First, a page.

AP Language, Per. 2
22 February 2011
The Great Gatsby
According to The Great Gatsby, what traits constitute the zeitgeist (spirit of the time) of the 1920’s?
Fitzgerald’s novel is set during the 1920s, an period of American history known as the “Roaring Twenties” and the “Age of Wonderful Nonsense.” America had emerged from the First World War as an economic giant, resulting in a general increase in wealth in the population. Pretty soon, Americans indulged in extravagances like never before as the rising class of the “new rich” joined the age-old aristocratic families at the top of the social ladder. As The Great Gatsby depicts, this era is characterized by the widespread ambition and unrestraint.
Jay Gatsby epitomizes the ambitious pursuit of the American Dream. Born James Gatz, he manages to become a classic example of the “rags to riches” story, going from a poor college dropout to one of the wealthiest men in New York. As later revealed in the story, Gatsby had amassed his wealth solely for the purpose of getting Daisy. In his youth, he had “let her believe that he was a person from much the same strata as herself – that he was fully able to take care of her” (156). Acknowledging the great rift between them, Gatsby focused all his efforts into gaining his fortune, even getting involved in the illegal bootlegging business. Eventually, he symbolically moves across the bay from her, showing her that he can now provide for her. Though he had once viewed the green light at the end of her dock as a taunting symbol of his distance from her, Gatsby eventually comes to feel that “the colossal significance of that light had now vanished forever” (98) as he holds her in his arms.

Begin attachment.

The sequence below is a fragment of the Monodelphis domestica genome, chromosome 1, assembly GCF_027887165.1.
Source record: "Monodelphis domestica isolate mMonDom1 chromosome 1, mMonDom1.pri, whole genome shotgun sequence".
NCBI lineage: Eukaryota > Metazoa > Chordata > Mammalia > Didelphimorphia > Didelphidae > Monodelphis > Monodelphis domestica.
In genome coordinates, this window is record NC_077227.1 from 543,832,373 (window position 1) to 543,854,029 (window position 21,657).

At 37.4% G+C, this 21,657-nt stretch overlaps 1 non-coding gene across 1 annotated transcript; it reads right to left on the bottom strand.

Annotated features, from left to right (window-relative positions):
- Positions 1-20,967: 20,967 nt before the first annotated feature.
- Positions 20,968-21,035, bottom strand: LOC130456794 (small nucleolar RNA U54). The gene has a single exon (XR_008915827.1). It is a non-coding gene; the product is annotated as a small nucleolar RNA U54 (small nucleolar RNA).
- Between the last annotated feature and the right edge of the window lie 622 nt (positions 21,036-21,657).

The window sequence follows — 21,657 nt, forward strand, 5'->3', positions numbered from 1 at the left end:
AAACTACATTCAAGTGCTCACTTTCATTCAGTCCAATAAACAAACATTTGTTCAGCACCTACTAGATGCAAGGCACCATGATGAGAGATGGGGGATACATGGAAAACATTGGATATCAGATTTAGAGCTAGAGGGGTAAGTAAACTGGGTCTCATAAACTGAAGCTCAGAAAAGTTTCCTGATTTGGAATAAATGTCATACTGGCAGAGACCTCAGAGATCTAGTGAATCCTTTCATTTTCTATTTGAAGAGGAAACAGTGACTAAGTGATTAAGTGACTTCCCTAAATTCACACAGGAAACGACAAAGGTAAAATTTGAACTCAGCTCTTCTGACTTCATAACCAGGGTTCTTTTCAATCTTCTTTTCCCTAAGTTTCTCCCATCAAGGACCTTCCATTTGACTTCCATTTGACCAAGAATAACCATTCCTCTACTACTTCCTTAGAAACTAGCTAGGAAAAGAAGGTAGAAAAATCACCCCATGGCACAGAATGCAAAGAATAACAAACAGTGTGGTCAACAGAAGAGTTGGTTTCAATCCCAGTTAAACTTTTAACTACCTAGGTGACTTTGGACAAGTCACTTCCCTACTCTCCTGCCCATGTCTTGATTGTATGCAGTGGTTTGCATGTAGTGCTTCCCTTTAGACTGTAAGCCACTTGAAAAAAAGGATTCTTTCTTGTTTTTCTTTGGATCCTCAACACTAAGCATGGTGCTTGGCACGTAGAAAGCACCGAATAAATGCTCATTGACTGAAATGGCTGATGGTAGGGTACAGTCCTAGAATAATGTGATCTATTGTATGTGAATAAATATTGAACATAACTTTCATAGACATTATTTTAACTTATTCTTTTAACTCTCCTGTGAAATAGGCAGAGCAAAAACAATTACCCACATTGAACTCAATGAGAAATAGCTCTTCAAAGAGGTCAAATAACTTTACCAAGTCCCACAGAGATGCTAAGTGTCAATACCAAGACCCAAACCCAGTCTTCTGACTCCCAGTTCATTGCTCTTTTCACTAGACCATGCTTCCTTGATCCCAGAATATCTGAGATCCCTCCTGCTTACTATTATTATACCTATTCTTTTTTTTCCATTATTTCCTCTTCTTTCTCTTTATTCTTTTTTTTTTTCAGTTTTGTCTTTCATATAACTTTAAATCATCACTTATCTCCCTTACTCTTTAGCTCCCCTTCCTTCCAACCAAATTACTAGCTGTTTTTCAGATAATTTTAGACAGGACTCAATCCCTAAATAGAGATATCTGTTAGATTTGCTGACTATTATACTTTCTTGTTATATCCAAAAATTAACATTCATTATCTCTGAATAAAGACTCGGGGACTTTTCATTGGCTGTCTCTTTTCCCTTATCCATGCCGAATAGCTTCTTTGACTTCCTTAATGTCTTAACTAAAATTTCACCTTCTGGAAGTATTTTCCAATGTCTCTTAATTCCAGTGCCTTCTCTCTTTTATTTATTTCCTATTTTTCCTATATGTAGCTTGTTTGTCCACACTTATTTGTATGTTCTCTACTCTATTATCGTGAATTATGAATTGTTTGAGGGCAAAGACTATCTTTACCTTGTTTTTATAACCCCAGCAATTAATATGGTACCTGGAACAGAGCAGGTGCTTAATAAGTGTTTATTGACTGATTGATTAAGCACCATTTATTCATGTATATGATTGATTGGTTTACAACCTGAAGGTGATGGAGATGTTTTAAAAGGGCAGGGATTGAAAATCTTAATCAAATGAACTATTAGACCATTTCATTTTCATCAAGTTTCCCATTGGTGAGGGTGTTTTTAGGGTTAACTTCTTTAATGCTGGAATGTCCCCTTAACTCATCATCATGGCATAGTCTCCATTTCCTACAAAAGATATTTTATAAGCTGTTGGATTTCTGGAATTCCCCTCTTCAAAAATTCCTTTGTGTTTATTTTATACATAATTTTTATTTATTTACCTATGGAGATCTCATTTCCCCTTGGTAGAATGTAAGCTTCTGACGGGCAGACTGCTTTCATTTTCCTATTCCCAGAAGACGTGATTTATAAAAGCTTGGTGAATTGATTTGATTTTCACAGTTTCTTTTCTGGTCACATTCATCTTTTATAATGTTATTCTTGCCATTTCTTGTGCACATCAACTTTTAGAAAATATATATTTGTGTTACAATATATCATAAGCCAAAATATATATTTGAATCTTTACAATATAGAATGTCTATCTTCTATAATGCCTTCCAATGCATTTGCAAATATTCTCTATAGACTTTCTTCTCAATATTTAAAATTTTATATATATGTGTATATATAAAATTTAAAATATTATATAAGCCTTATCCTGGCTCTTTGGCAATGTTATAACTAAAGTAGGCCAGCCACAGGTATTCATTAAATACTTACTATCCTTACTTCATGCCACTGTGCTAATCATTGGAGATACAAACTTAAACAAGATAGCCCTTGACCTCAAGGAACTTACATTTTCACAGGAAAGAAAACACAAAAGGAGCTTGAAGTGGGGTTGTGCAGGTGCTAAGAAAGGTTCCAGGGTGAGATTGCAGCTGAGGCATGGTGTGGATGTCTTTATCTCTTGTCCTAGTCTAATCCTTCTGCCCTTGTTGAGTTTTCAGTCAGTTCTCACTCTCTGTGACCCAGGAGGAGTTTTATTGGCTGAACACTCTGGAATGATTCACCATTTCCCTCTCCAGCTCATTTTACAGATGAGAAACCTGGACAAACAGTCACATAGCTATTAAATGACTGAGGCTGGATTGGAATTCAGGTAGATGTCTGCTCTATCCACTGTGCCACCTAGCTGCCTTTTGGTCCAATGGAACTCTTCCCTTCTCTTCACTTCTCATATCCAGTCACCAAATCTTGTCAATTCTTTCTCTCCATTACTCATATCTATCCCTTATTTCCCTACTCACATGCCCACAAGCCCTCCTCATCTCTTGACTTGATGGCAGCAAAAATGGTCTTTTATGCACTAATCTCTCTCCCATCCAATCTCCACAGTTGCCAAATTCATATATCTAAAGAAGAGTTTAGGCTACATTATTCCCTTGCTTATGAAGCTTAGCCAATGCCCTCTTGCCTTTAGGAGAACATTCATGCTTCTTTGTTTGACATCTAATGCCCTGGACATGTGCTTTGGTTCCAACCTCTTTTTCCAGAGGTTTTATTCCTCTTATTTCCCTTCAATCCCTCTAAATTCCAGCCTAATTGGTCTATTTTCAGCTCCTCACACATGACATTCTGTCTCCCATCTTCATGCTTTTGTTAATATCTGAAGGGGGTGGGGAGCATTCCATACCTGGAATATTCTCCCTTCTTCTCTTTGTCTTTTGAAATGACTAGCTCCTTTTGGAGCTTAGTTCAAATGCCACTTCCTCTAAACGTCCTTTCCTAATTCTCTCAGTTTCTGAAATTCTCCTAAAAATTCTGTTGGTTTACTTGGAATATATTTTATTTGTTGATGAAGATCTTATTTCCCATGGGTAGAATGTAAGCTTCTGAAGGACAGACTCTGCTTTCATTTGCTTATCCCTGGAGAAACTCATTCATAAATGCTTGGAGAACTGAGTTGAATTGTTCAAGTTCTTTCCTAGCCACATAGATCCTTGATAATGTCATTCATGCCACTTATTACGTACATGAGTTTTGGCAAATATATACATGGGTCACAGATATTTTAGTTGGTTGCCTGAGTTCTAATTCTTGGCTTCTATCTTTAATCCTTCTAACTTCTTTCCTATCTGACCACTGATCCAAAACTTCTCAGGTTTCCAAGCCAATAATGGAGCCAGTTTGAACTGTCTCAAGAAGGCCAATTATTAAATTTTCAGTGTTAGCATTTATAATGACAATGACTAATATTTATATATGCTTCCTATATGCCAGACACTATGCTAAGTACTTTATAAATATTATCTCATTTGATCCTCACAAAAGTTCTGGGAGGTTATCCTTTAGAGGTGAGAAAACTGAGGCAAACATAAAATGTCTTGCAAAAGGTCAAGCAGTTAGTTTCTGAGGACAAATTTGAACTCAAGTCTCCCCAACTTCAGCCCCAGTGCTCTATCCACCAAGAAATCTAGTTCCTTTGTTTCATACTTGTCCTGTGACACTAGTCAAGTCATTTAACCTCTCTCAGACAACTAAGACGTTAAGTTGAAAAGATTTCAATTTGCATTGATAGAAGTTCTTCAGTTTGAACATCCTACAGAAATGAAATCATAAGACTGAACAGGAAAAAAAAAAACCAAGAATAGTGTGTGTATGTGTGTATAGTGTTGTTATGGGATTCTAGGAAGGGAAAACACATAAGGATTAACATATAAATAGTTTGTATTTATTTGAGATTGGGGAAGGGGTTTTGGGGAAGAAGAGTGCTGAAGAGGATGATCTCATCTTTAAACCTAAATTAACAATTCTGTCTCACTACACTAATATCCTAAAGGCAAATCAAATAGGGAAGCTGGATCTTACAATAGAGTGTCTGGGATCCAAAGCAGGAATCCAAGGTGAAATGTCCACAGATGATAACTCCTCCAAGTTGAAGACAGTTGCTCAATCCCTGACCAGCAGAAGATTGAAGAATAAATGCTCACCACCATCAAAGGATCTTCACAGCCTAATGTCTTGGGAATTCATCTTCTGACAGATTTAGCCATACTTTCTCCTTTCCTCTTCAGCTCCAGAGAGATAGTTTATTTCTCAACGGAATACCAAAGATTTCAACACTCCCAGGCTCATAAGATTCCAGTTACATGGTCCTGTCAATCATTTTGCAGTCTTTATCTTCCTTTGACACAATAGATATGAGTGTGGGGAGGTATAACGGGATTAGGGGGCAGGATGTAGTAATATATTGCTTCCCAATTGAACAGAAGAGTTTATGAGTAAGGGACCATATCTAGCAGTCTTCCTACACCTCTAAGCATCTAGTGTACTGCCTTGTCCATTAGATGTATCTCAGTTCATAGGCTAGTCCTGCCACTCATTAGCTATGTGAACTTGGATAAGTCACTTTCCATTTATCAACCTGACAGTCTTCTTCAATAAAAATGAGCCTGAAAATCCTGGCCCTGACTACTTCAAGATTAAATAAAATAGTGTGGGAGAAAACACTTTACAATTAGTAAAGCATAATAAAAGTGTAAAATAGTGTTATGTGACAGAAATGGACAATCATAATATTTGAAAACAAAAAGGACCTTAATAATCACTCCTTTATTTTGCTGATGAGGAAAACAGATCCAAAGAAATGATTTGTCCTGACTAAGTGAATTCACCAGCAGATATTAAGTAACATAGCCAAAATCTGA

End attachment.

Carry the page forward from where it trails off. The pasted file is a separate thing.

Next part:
Another prominent manifestation of the ambition of the 1920s is Myrtle Wilson. Despite the fact that she lives in the Valley of Ashes, she is described as having “an immediately perceptible vitality about her as if the nerves of her body were continually...
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